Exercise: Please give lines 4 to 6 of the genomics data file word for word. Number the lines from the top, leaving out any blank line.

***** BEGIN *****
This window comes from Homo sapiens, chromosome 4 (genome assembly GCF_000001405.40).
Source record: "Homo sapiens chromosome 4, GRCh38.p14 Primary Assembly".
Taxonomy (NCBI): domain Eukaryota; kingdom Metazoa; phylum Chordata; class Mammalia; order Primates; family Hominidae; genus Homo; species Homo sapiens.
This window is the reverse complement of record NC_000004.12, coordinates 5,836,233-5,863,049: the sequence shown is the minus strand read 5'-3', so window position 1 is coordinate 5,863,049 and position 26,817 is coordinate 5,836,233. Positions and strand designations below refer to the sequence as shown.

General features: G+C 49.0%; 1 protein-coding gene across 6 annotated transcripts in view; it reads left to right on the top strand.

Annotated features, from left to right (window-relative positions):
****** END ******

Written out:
This window is the reverse complement of record NC_000004.12, coordinates 5,836,233-5,863,049: the sequence shown is the minus strand read 5'-3', so window position 1 is coordinate 5,863,049 and position 26,817 is coordinate 5,836,233. Positions and strand designations below refer to the sequence as shown.

General features: G+C 49.0%; 1 protein-coding gene across 6 annotated transcripts in view; it reads left to right on the top strand.

Annotated features, from left to right (window-relative positions):